Bolsheviks seized control of the Russian capital in 1917. But a dozen years earlier they staged what Vladimir Lenin would call “The Great Dress Rehearsal.” That failed 1905 revolution is what came to mind for Gen. Mark A. Milley, the chairman of the Joint Chiefs of Staff, when insurrectionists overran the U.S. Capitol. An amateur historian, Milley told aides he worried that Jan. 6 was “a precursor to something worse down the road.”

Whatever you believe about whether Milley overreached in his efforts to ensure a peaceful transfer of power, you should heed the Army general’s perspective on the Trump presidency, as described in “Peril,” the new book by The Post’s Bob Woodward and Robert Costa.

When shocking events happen, the lazy are quick to toss around adjectives like “unprecedented.” There’s really no such thing. Curious minds search for illuminating historical parallels, however imperfect; they turn to the past to understand the present.

Milley, 63, attended Princeton before starting his climb up the officer’s ladder 41 years ago. He owns thousands of books in his personal library. And, as depicted in “Peril,” the chilling metaphors his mind gravitated toward over the past year and a half — historical, biblical and cultural — help illustrate what a dark chapter America endured during the Trump presidency and, in many ways, is still living through.

After troops helped restore order at the Capitol, Milley feared President Donald Trump was looking for a “Reichstag moment” before the inauguration, as in 1933, when German Chancellor Adolf Hitler used an arson attack on the parliament building as a pretext to consolidate control. Those weren’t the only Nazi parallels that occurred to Milley as he sought to make sense of the worst attack on the Capitol since the British torched the building in 1814. He concluded that some of the insurrectionists came planning revolution — that they were modern-day Brownshirts, a U.S. version of the Nazi Party’s paramilitary wing.

Appointed by Trump in 2018, Milley grew disillusioned after being summoned to walk with the president through Lafayette Square following the violent removal of protesters. He saw this as a personal “Road to Damascus” moment. In the New Testament, the apostle Paul converted to Christianity on the road from Jerusalem to Damascus. Milley realized, as Woodward and Costa write, “walking with Trump when he was on a political mission, even for a split second, was utterly wrong.”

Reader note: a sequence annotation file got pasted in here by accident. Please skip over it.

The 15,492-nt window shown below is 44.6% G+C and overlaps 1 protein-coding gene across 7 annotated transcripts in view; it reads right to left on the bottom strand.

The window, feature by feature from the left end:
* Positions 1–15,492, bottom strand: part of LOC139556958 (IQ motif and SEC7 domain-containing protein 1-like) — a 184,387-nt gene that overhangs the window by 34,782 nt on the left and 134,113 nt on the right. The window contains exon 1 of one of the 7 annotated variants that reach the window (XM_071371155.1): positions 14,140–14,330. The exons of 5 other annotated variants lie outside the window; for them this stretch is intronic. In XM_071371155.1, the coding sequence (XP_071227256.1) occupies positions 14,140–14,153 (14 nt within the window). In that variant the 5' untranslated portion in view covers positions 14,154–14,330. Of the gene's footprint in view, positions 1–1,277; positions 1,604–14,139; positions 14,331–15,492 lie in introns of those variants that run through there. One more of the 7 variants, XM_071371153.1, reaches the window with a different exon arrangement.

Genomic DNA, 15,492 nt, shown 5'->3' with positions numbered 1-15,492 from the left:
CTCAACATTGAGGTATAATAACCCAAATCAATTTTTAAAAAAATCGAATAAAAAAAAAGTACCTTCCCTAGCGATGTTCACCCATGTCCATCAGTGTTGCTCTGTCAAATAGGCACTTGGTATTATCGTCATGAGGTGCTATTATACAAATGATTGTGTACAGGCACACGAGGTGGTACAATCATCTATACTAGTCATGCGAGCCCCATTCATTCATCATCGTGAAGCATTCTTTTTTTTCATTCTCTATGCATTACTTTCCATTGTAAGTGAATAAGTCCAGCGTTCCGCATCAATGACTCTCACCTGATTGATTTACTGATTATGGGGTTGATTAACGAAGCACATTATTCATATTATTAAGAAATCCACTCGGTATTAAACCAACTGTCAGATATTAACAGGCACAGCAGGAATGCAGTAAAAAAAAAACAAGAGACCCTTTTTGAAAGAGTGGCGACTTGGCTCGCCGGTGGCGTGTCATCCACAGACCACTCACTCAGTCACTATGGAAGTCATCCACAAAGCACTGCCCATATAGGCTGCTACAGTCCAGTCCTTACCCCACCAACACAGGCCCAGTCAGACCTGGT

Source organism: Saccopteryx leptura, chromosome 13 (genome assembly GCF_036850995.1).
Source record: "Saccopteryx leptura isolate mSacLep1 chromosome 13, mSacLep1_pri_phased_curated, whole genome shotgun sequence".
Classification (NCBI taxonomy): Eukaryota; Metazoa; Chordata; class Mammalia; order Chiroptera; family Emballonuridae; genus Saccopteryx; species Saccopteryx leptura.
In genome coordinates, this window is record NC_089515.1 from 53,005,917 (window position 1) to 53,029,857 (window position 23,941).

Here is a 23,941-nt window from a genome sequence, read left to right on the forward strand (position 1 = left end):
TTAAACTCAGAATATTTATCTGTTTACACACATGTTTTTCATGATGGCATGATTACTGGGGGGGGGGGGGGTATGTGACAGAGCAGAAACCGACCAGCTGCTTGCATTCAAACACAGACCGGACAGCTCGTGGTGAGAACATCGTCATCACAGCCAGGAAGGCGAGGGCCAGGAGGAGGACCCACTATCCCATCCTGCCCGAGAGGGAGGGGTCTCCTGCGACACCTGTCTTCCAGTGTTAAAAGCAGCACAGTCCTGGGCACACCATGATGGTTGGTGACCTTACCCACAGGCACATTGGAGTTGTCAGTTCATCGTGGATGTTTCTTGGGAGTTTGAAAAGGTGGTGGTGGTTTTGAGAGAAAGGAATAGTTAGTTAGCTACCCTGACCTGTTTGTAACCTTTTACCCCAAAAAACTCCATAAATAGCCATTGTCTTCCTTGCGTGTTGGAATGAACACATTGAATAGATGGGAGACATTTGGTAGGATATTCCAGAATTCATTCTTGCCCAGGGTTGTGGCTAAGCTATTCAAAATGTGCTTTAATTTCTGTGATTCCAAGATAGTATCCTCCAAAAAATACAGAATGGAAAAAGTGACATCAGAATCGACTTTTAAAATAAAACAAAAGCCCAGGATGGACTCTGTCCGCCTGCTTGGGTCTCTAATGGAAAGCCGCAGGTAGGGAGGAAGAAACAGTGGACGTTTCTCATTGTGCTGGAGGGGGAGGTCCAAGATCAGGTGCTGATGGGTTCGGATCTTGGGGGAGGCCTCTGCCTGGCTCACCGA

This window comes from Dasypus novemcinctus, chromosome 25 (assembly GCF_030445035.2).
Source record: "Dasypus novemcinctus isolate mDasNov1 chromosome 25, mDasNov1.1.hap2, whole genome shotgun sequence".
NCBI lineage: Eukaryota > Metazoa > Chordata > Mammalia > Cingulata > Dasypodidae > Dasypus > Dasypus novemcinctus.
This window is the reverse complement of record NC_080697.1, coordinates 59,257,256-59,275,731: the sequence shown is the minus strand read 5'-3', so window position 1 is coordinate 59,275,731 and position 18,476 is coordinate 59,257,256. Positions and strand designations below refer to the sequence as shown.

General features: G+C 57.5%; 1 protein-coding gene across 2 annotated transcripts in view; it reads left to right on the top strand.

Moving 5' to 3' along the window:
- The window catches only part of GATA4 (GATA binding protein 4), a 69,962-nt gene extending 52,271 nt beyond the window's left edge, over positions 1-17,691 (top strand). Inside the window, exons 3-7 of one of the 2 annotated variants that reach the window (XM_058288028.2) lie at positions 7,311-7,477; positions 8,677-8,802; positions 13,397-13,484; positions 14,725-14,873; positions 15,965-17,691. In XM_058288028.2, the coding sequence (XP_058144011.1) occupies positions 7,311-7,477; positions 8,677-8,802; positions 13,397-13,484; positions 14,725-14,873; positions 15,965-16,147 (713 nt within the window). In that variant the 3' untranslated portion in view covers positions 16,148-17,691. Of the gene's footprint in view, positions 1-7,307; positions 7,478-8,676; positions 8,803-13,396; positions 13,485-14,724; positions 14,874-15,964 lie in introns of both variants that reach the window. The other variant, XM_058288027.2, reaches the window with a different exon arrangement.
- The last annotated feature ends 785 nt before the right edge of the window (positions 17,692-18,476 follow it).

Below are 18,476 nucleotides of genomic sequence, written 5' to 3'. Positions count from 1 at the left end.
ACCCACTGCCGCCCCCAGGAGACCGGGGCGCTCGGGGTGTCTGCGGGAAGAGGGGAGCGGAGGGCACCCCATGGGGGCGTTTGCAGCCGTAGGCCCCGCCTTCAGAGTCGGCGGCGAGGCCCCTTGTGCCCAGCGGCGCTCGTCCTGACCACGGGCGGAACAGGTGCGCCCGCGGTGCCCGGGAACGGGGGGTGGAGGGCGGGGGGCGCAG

When Trump chewed out then-Defense Secretary Mark T. Esper for publicly opposing the invocation of the Insurrection Act amid the Black Lives Matter protests, the president’s rage reminded Milley of the vituperative drill sergeant in the 1987 movie “Full Metal Jacket.” The general viewed Trump adviser Stephen Miller, who sat in meetings about how to respond to the unrest, as the closest thing the United States had to a modern-day Grigori Rasputin, the mystic who exerted considerable control over the last Russian czar.

Trump’s continuing curiosity about attacking Iran scared Milley and made him determined to avoid what he referred to as a “Wag the Dog” scenario, a reference to the 1997 film in which a president fabricates a war with Albania to distract from a sex scandal. As Trump weighed possible strikes on Iranian targets from the White House Situation Room, Milley also thought about the assassination of Archduke Franz Ferdinand in Sarajevo in 1914. He feared unintended consequences could lead to a war between great powers — and he thought, as well, about the October 1962 Cuban missile crisis. “It was precisely the kind of hair-trigger environment where an accident or misinterpretation could escalate catastrophically,” the authors write.

Milley told associates that he had buried 242 kids at Arlington National Cemetery. “I’m not really interested in having a war with anybody,” he said, according to Woodward and Costa. Ultimately, thankfully, neither was Trump.

But Milley’s hesitation about using military force stands in stark contrast to old Hollywood stereotypes of the brass that Trump, who claimed bone spurs to dodge the draft during Vietnam, has internalized. During a rally last month in Alabama, Trump took the stage after the crowd watched the opening scene of the 1970 movie “Patton” on Jumbotrons. George C. Scott — playing Gen. George S. Patton — gives a rousing pep talk to the troops, declaring: “Americans love a winner and will not tolerate a loser.”

Trump tells associates he’s seriously considering another run in 2024. “I don’t think he sees it as a comeback,” former campaign manager Brad Parscale says at the end of the Woodward-Costa book. “He sees it as vengeance.”

Pretending he didn’t lose doesn’t make Trump a winner. Pretending Trump doesn’t exist, similarly, does not lessen the threat he poses to the constitutional republic. If there’s another uprising in 12 years, or sooner, what will we wish we would have done right now to avert it? Did we just witness another great dress rehearsal — and are we paying enough attention to the risk of a blockbuster sequel?